Ten Great Science Museums: Field Museum of Natural History

By Judith Stone|Monday, November 01, 1993
I love this place, says Jessica Tanenbaum, who is nine. We pass through a neoclassical portico of imposing proportions into a central hall with requisite echo, altogether the equivalent of James Earl Jones intoning the word museum. Isn’t it beautiful? I’ve been sick here a lot. I used to always have to throw up after the car ride. Nevertheless, Chicago’s Field Museum of Natural History has been a lifelong favorite of Jessica and her sister Molly, 12, who live in nearby Wilmette.

What separates a museum worth suffering for from one you wouldn’t stoop to be sick in? Asked to explain what’s good about the Field, the girls are thoughtful and articulate. They like its balance of old and new, Molly says. When you walk in, you want to see those elephants, explains Jessica, referring to the rather fierce jumbo brace in the central hall. They’re comforting; it wouldn’t be the Field Museum without the elephants. But you also want some excitement.

Rather than theorize, however, the girls itch to introduce me to the place. Watching them navigate it, noting what tickles, what bores, and what outrages, I learn a great deal, much unexpected, about what makes a good science museum.

I also learn more, of course, about Molly and Jessica, whose mother, an old friend, has been coming to the Field Museum since she was a toddler. Molly wants to be an architect, Jessie a writer. Molly’s favorite planet is Mars and Jessie’s is Jupiter; Molly plays third base and Jessie plays center field. Molly can sing the entire Periodic Table of Elements, the Tom Lehrer version. Jessica’s class is studying Mayan math. The girls also love the Museum of Science and Industry and the Oriental Institute of the University of Chicago.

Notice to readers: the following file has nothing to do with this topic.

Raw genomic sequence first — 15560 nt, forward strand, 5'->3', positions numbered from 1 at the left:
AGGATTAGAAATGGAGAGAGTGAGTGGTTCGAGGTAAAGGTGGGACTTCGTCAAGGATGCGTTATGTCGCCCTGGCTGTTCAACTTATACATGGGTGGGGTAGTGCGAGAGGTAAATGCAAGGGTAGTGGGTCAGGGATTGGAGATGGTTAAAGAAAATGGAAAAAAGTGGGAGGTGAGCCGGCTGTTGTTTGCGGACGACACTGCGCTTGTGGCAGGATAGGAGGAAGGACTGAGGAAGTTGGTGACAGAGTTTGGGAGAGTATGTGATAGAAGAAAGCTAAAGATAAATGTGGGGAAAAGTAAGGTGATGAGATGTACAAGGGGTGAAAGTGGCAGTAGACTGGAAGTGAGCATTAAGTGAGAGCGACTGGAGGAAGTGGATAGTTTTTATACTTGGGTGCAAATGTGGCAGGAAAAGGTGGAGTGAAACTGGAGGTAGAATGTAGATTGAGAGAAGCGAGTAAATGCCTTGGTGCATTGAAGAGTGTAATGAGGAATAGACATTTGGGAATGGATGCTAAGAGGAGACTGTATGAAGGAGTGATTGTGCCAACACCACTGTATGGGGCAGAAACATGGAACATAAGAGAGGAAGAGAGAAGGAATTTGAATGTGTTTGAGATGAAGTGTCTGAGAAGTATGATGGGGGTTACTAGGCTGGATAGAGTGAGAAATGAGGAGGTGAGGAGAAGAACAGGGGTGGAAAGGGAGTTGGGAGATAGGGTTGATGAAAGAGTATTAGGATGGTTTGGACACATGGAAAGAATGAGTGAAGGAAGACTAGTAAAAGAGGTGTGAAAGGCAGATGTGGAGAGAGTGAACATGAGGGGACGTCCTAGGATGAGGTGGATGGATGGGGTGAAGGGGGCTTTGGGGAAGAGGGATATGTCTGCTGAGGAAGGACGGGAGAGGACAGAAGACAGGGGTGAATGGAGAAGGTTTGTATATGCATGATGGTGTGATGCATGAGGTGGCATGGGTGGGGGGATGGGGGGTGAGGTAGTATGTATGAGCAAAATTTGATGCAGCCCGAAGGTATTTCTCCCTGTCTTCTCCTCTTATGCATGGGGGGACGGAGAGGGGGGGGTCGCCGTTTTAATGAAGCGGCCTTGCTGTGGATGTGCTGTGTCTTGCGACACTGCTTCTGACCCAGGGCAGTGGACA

Molly, where’s Big and Little? Is that still here? Yes! There! We dash for an exhibit called Sizes, designed to serve up the concept of relativeness, with a side order of magnitude. We test a mammoth table and chairs, meant to make adults look like Lily Tomlin as Edith Ann. We step onto a scale showing what we’d weigh if our bone structure were twice as big. (Lithe Molly tips at 650-ish.) The girls look through a microscope and rate each slide with the adjectives du jour: a bee’s leg is gross, a pine needle is cool. I begin to learn:

In a good science museum, the ratio of cool to gross should be pretty even. Items that rate a cool this day include masks of the Northwest Coast Indians, a faux Hope Diamond, a do-it-yourself ocean current. Hot lava is very cool. Certified gross: naked people, a demonstration of animal skin preparation, the ancestry of lice. Simultaneously cool and gross: a Mayan musical instrument fashioned from a human thighbone. I’d foolishly thought that the cool should outweigh, not equal, the gross. But actual approval rating matters little; exclamation is the point.

Central to the Sizes exhibit is a display of the visible blue jeans spectrum, from an infant’s pair, barely a swatch, to a hefty size 56- -beyond Relaxed Fit to Heavily Sedated Fit--available for inspection. The girls feel compelled to wear the jeans, one sister per leg. Clasping each other around the waist, they Levitate jerkingly to the mirror. The scientific principles demonstrated are a) the bigger the jeans, the bigger the laugh, and b) a good museum is one with things to try on--perspectives, pants.

A good science museum should also rekindle childhood memories. Jessie, says Molly, remember the time we went through and checked whether every single animal here was a male or a female? They chuckle nostalgically and attempt to leap as far, proportionately, as a flea, which can jump 100 times its height. Then they want to check out ancient Mesoamericans.

Earlier, the girls had waved off a proffered map with the icy politesse of a Tour de France winner declining training wheels. We proceed in zigs, zags, loops, switchbacks; we tread a roundelay. Ancient Mesoamericans. Northwest Coast Indians. Eskimos. (The sign should say INUIT, says Jessie huffily, her consciousness raised since her last visit. Eskimo means eater of raw flesh, and it’s an insult.) Then a gallop through Indians of the Plains and the Prairies, with a brief stop at a buffalo. (Look, Jessie, it’s huge, calls Molly. A discreet peek. Yep, it’s a boy.) Upstairs to Gems and Traveling the Pacific, down and up a tomb Inside Ancient Egypt, down to Sea Mammals and Prehistoric People, up to A Place for Wonder, the all-hands-on room. When Molly says, midday, I’m going to find those cave people if it’s the last thing I do, I know better than to suggest consulting a floor plan. Clearly this is part of the pleasure; deliberately losing your way in a museum makes things new again.